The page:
Six Questions with Todd Sanders
Todd Sanders may be better known by his Twitter handle @tsand by the higher ed Web community. Todd and his Team S teammate John Pederson participated in the first-ever race across the country “fueled” by tweets.
Earlier this year, four teams of two raced across the country to be the first to arrive in the Dallas area just in time for Super Bowl festivities. The Mercedes-Benz brainchild required that the teams rally their Twitter followers. The vehicles “fueled” by points earned by convincing your followers to perform tasks, take photos, shoot videos and tweet like crazy.
For those of us that follow Todd on Twitter and tweeted till our fingers were numb, the hashtag #MBteamS will be forever ingrained in our brains–and muscle memory of our digits. And Todd and John’s victory as the winners by a landslide will always be our victory as well (although our victory didn’t come with sweet new rides like Todd and John’s). Now that the excitement has died down, we decided to pick Todd’s brain about his take on his community of followers, Twitter and higher ed.
1. In 140 characters or less, can you explain #MBteamS?
Not really, still talking it over in my head. I think it’s better experienced than explained. Explanation dissolves magic, long live Santa.
2. Before your win in the Mercedes-Benz tweetrace across the country, would you have thought quantity mattered over quality of followers on Twitter?
No, it’s never been a numbers game. I’d rather enjoy an 18 oz. ribeye than force down 18 hot dogs Kobayashi-style. To me, meaningful relationships have never been about numbers. I’m happily married to the best wife and mother in the world–finding the right person trumps polygamy every time.
3. What has been the greatest lesson learned from your experience using Twitter—both professionally and personally?
Professionally, twitter has been great at connecting with wicked smart people around the world. I hate networking IRL, I hate ass-kissing, I hate feeling like I’m buying a used car when I shake a hand at a conference. Twitter kind of made that all go away, and the real relationships were allowed to form without the business card mating ritual.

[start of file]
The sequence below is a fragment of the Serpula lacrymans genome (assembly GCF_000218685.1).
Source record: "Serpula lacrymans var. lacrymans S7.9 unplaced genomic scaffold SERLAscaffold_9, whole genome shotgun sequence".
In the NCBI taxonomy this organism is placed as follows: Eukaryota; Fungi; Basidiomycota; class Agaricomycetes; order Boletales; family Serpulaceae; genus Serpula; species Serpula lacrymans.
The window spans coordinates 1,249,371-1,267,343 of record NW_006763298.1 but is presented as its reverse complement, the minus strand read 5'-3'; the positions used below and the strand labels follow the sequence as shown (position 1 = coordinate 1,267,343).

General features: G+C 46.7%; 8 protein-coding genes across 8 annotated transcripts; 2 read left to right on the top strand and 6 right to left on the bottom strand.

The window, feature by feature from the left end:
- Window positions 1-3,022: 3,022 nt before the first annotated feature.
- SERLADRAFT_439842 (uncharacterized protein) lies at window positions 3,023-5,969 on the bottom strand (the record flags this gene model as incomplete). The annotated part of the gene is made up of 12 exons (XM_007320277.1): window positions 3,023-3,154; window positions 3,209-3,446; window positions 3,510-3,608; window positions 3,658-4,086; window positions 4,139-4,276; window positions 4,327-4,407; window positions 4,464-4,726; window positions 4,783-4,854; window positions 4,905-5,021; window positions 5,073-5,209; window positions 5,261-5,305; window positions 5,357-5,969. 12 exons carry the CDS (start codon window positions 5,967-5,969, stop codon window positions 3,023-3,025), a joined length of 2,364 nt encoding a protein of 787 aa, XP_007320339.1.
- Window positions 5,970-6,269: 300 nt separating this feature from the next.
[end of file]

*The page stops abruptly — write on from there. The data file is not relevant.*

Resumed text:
In my personal life, I’ve made the same type of connections. The world of personal, professional and private kind of went in the blender long ago. It’s by no means a smooth concoction, some chunks still hold secrets. Our profession revolves around the social Web, all connections (even personal) that we make through it are somehow related to our professional lives. Be the real you, or become the you that you’ve been pretending to be.
Before I won a Mercedes, I would have said the “give more than you get” thing was the greatest lesson I’ve learned. But now I’m indebted for quite some time.
4. What are your thoughts on tweet-length extenders, like deck.ly, that allow for tweets of more than 140 characters?
They confuse me. When I click on a link in a tweet, I expect an real enhancement (article, photo, video) not just a thought someone was unable to condense. If you can’t say it in 140 characters, perhaps it wasn’t meant for Twitter. Reminds me of people who abuse voicemail with lengthy ramblings.
5. Do you see any uses for Twitter in higher education that we, as Web professionals, seem to be missing?
Maybe as things evolve, when there is no longer a fear of connecting and sharing. Institutions are guided by fear, healthy relationships are not. If the true magic of Twitter is about relationships, then I don’t think higher ed is currently ready to embrace its power.
6. Greatest invention of these: personal computer, mobile phones/devices, or bacon?
Personal computer. It straps you to a desk, forces you to dream of freedom. Those dreams of freedom fuel new inventions that allow you to escape… like computers you can hold in your hand while eating bacon.
Interviewed by Susan Ragland